There is tremendous freedom in the allowance of the Truth that is staring me in the face.

Sunday, October 16, 2011


The Golden Voyage by adrians_art
The Golden Voyage, a photo by adrians_art on Flickr.
The unfolding of my snake dream is quite astounding.

Over the course of a couple of days after the reptile offered its guidance, I realized that what was here for me was much larger than me ... it was turbulence and chaos of my surroundings that I began to become sensitive to. This ranged from controversial correspondence among colleagues at work to video equipment malfunctioning to traffic gridlocks. My irritation level was rising and my ego thought it was now in charge.

In a highly frustrating traffic detour on my way home from work on Thursday, I receive an unexpected call from my ex. For a few seconds, in between rings, I quickly churn: "What the hell does she want? Fuck! I don't wanna talk to her !" And, in a split second after that mini hissy fit, the snake is right here, insisting that I pick up. I listen to good orderly direction and I do.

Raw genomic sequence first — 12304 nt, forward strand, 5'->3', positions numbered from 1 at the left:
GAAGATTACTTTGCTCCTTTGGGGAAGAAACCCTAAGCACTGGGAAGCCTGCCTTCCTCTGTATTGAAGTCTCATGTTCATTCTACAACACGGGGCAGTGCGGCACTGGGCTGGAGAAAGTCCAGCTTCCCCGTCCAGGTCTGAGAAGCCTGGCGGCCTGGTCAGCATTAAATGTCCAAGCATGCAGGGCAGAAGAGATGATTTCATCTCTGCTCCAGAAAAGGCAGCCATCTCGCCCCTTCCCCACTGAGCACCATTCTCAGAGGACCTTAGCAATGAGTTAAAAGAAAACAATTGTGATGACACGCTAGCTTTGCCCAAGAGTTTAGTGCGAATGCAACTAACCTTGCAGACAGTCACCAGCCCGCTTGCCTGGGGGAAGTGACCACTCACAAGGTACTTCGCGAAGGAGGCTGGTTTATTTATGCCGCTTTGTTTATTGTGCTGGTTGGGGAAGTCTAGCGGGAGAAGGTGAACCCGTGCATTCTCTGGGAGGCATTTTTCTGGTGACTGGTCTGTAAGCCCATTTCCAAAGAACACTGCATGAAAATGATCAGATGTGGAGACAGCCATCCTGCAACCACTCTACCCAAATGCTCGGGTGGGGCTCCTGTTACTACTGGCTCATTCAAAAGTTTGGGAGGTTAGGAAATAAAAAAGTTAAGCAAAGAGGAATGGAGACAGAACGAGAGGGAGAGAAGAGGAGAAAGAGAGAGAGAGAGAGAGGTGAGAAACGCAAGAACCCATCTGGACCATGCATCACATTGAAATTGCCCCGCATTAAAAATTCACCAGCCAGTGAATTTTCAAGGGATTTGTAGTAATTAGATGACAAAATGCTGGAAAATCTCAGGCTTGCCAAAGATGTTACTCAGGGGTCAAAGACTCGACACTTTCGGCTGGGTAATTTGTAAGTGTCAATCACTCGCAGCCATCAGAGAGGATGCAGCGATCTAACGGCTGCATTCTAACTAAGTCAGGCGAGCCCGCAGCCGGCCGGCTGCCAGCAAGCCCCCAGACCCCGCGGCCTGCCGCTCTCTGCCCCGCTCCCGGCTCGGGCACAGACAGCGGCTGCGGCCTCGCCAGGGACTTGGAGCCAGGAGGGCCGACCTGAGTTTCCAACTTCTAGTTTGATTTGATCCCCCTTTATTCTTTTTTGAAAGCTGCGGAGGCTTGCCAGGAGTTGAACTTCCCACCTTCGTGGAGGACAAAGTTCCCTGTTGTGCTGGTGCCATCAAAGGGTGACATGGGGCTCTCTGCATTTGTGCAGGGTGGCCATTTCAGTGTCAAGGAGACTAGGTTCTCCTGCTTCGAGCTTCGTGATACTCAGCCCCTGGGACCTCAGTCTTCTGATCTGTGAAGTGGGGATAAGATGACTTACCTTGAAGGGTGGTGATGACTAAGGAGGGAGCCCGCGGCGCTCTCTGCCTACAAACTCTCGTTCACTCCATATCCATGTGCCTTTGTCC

After brief small talk, my ex tells me that she has called to make amends. Some things she hadn't said to me previously. I am dumbstruck. She apologizes for abandoning me in our relationship, for being emotionally unavailable, for being secretive. I sit silently, my heart opening in awe, and she asks: "Are you still there?" I reply: "I am quite here; I am simply receiving you." She is relieved. We chat more and she shares news about a former mutual friend's recent diagnosis of stage 4 liver cancer and asks about our dog (the one I have custody of!). Before we're about to hang up, that pesky serpent is slithering by my ear and I listen again. There is an opportunity here for me to also make an amends that I had not previously. The growing irritation and story-making of the week has brought me to this moment. I say: "I did not get to say to you that I was very rigid and critical of you in our relationship. I didn't allow you to be exactly who you are. And for that, I am sorry." I hear her crying softly. She tells me how healing this is. I concur.